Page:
Hilarity ensues when the characters have to play opposite their parents in sexual situations. The elder performers give it their all, fully committing to the scene, leaving their “children” to shrink back in disgust. It’s equal parts disturbing and funny. Perhaps the best gag, though, comes as Marshall and Lily both get the complex at the same time. This leads to Marvin and Mickey on screen together, leaning in for a kiss. It’s not sexy, but it will have viewers roaring with laughter. Thank goodness the camera stops before it happens! To show that would turn into pure silliness, and ruin the moment.

Of course, because this is a point that hits home with a lot of people, it would be uncool of How I Met Your Mother to leave viewers hanging without resolution. Thus, it’s left to Barney to say that his mom is the coolest person he knows, and that any similarity between Nora and Loretta is wonderful. This is a healthy, mature attitude to take. Nora and Loretta don’t look alike, so there’s no conflict there. All Barney is saying is, you love your parents; why not pick someone who shares their best qualities? And he’s right. One doesn’t want someone exactly like one’s parents, but it’s impossible to imitate their relationship without a partner who is looking for the same things as you. Thus, it works on a number of levels.

In “Noretta,” Barney is looking forward to finally having sex with Nora. He’s been patient, something unusual for the character, but necessary for the growth he is experiencing, and the level of effort he puts into the relationship. Because How I Met Your Mother is a sitcom, zany events pop up to try to derail his sexy night with his girl. Barney pushes through, as he always does. What’s unusual here is that Barney isn’t just pushing through for the sex, as he has numerous times before. Instead, there are real emotions present, and care for Nora in his actions. Which is why, despite everything, it appears that things work out in the end for the couple. Love wins the day, and can overcome anything. A nice message leaving viewers feeling good.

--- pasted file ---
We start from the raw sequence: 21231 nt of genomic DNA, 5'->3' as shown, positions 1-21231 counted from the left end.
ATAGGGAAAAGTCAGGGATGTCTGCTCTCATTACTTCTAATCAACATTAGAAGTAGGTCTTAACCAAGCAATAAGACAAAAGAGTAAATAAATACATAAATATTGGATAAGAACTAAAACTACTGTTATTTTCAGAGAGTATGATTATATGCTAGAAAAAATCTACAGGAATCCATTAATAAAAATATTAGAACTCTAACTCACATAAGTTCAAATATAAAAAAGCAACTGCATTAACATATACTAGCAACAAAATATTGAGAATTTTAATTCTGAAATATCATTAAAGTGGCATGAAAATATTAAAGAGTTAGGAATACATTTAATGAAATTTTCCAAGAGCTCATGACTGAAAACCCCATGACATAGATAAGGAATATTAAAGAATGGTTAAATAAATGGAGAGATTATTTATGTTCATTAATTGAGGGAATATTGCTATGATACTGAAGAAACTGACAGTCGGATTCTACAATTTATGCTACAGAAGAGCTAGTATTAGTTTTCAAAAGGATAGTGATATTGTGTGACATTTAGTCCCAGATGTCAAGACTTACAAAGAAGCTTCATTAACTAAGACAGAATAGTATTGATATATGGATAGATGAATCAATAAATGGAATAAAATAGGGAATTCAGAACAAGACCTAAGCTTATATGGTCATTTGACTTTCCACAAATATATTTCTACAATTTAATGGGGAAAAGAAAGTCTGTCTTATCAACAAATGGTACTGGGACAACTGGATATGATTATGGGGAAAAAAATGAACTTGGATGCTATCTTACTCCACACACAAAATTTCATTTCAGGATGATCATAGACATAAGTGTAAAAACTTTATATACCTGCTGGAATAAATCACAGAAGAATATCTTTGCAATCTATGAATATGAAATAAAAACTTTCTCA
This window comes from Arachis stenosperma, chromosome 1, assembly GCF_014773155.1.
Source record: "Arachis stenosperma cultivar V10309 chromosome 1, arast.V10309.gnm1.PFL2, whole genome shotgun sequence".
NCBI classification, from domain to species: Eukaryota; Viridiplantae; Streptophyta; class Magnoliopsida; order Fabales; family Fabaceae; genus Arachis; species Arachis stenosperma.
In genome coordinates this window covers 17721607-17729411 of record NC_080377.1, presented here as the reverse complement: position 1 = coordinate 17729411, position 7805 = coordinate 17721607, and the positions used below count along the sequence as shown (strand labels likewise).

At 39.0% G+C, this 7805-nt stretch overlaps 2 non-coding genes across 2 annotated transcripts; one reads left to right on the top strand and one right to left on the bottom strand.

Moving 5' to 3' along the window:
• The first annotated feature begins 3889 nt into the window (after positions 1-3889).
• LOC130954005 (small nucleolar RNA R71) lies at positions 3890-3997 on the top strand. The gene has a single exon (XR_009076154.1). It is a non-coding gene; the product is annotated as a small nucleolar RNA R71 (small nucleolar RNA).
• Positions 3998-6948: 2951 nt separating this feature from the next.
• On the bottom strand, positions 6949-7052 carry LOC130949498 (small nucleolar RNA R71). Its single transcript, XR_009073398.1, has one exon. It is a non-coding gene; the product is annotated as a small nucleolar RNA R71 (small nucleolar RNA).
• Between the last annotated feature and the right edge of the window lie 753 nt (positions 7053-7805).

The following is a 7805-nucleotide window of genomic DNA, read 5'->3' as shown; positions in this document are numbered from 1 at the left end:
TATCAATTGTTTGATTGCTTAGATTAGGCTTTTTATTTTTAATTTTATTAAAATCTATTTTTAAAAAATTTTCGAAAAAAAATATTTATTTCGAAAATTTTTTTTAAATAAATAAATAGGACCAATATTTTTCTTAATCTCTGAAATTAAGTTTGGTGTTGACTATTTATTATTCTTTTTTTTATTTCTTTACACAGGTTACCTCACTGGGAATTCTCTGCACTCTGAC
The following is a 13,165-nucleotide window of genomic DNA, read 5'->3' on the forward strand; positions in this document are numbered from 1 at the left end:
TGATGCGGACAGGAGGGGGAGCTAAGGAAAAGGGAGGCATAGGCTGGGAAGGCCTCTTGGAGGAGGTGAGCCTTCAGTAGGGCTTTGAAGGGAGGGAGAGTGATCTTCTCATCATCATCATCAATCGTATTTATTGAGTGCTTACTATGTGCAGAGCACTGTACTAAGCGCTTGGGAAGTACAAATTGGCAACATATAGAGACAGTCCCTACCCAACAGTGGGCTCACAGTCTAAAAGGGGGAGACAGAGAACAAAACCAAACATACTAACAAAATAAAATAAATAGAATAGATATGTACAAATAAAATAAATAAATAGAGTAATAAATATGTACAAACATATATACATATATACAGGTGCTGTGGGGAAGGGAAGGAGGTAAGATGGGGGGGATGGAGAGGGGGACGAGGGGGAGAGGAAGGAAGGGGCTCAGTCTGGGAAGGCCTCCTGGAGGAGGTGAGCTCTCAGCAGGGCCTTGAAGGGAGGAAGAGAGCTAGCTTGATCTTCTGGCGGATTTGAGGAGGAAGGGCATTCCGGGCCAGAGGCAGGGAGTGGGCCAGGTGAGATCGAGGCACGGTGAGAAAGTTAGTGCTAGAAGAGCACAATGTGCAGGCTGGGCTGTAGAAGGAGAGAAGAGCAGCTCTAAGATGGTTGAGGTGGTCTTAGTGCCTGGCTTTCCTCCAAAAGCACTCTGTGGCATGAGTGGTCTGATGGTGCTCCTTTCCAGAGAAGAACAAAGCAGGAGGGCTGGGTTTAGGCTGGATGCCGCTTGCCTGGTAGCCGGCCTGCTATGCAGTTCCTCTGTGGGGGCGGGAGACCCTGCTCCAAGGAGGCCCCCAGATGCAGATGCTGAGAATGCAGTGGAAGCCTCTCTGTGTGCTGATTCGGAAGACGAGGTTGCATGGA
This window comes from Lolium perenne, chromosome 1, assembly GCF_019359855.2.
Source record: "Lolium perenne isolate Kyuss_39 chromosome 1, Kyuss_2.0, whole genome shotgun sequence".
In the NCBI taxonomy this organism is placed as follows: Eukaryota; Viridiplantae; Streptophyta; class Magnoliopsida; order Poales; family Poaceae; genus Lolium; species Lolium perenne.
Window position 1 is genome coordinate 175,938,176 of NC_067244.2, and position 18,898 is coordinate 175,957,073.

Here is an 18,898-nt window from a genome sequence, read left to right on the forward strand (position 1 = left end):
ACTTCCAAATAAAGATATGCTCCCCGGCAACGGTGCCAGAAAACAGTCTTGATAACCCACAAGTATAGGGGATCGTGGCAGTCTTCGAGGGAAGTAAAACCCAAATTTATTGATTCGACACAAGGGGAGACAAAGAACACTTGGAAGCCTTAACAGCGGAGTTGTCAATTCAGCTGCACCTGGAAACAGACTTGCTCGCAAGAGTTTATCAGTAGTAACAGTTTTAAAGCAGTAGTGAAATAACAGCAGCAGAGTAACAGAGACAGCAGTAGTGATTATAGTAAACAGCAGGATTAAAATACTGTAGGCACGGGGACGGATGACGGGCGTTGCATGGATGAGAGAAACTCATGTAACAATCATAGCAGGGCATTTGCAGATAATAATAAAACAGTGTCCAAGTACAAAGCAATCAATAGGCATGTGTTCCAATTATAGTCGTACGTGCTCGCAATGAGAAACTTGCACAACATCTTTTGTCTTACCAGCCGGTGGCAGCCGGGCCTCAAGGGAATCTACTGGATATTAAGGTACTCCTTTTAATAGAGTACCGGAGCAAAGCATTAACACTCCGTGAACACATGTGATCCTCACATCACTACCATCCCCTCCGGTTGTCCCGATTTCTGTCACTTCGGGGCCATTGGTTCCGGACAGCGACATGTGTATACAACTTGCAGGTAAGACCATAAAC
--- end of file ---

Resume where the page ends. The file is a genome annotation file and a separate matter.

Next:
“Noretta” is significant because there is a real focus on where Ted stands in the group. The entire theme of How I Met Your Mother involves Ted finding his future children’s mother. Yet, at this point in season seven, he is the only one currently single. Lily and Marshall have been together since well before the series begins. But with commitment-phobic Barney and Robin now getting serious with Nora and Kevin, respectively, it reminds Ted just how much he is failing in this mission. He may very well end up being the last one left alone. It’s not his fault, it’s just the way the characters have developed.